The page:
Previous evidence of an increased risk of breast cancer in association with the use of non-contraceptive exogenous oestrogen therapy has not been consistent. In this population-based case-control study of breast cancer (comprising 451 case-control pairs in all) the relationship between the use of non-contraceptive exogenous oestrogen therapy and the risk of breast cancer was examined in the 281 case subjects and 288 control subjects (262 case-control pairs) who were postmenopausal, since the major reported indication for the use of exogenous oestrogen therapy is for the relief of menopausal symptoms. 'Ever use' of exogenous oestrogen therapy was associated with an adjusted relative risk of 1.03 (95% confidence interval, 0.62-1.69). The risk of breast cancer was not associated with the duration of use, years since first use, or years since last use of exogenous oestrogen therapy. Stratified analyses of breast cancer showed a 35% increase in risk in nulliparous women that is associated with the use of exogenous oestrogen therapy, a 40% reduction in risk in women with a history of benign breast disease (both statistically not significant), and a statistically significant 70% reduction in risk in women with a history of bilateral oophorectomy. The results of this study should be weighed against those of several earlier studies which suggest caution in the prescription of replacement oestrogen therapy for those women who are known already to be at an increased risk of breast cancer.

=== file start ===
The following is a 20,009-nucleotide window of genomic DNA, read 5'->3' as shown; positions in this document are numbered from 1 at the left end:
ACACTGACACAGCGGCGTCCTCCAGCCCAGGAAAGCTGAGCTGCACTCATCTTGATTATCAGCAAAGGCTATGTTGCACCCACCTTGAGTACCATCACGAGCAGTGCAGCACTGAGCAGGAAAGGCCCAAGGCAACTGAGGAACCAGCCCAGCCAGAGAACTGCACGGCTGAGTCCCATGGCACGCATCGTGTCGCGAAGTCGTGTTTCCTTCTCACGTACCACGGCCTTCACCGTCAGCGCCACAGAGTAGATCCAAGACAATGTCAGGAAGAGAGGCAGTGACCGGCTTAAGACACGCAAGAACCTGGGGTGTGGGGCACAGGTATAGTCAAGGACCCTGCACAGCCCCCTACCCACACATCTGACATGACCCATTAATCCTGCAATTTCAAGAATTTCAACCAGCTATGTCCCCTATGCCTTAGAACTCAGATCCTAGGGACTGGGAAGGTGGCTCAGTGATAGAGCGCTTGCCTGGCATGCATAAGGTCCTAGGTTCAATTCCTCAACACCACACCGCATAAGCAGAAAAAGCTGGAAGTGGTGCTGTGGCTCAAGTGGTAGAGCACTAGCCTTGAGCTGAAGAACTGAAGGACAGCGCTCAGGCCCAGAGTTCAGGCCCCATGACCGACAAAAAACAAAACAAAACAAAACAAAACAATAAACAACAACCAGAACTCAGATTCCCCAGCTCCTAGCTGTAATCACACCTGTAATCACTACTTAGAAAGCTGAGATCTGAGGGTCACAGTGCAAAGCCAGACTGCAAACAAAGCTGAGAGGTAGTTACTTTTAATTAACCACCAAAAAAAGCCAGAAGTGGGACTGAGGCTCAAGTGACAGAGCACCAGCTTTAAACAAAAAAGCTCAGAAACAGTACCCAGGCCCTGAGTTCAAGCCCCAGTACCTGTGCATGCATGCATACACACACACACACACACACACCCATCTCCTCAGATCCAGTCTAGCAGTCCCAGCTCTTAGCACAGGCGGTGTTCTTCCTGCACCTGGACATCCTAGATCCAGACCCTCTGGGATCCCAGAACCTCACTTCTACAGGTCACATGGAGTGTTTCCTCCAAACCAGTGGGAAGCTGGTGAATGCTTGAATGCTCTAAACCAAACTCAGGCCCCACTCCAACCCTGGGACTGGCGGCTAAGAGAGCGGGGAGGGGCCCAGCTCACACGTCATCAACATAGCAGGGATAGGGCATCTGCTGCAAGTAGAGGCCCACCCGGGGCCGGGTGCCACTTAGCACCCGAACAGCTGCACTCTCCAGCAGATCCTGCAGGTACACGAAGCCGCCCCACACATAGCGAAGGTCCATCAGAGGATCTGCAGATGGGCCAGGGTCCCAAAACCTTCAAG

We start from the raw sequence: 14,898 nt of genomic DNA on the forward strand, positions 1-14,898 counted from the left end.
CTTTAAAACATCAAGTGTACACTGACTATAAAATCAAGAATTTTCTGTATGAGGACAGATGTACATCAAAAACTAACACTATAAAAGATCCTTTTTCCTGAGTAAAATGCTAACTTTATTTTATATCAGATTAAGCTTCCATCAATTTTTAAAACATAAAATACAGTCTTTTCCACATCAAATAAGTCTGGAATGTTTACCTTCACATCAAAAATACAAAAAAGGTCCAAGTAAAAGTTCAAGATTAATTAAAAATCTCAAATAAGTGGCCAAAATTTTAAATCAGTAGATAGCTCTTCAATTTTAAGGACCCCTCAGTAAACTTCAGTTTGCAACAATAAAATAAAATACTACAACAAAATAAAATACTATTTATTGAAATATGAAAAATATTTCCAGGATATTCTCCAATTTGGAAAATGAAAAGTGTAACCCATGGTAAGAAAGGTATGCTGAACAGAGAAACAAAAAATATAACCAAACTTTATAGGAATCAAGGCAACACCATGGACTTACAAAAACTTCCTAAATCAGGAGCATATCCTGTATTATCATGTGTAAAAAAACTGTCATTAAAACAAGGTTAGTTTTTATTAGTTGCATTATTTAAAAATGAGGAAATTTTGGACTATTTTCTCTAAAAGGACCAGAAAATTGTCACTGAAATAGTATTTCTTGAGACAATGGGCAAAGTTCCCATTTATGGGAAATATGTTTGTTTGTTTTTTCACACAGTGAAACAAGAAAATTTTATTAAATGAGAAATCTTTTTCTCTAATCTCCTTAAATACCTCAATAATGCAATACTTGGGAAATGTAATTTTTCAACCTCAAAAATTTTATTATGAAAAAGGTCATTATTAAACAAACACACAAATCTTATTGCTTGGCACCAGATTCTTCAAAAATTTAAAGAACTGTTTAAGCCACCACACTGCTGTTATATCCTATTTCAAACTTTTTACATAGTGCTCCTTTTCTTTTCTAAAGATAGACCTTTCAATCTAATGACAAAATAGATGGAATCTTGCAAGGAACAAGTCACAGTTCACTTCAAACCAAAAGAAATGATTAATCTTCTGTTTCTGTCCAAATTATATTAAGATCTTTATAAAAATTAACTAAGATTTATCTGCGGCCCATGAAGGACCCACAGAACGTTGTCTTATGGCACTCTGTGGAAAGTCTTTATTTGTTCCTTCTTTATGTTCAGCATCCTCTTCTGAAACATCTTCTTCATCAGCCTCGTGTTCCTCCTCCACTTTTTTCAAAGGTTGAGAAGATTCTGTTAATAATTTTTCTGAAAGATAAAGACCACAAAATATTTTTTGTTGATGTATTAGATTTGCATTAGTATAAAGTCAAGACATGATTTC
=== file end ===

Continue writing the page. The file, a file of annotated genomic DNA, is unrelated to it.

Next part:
|Original language||English (US)|
|Number of pages||5|
|Journal||Medical Journal of Australia|
|State||Published - Jan 1 1988|
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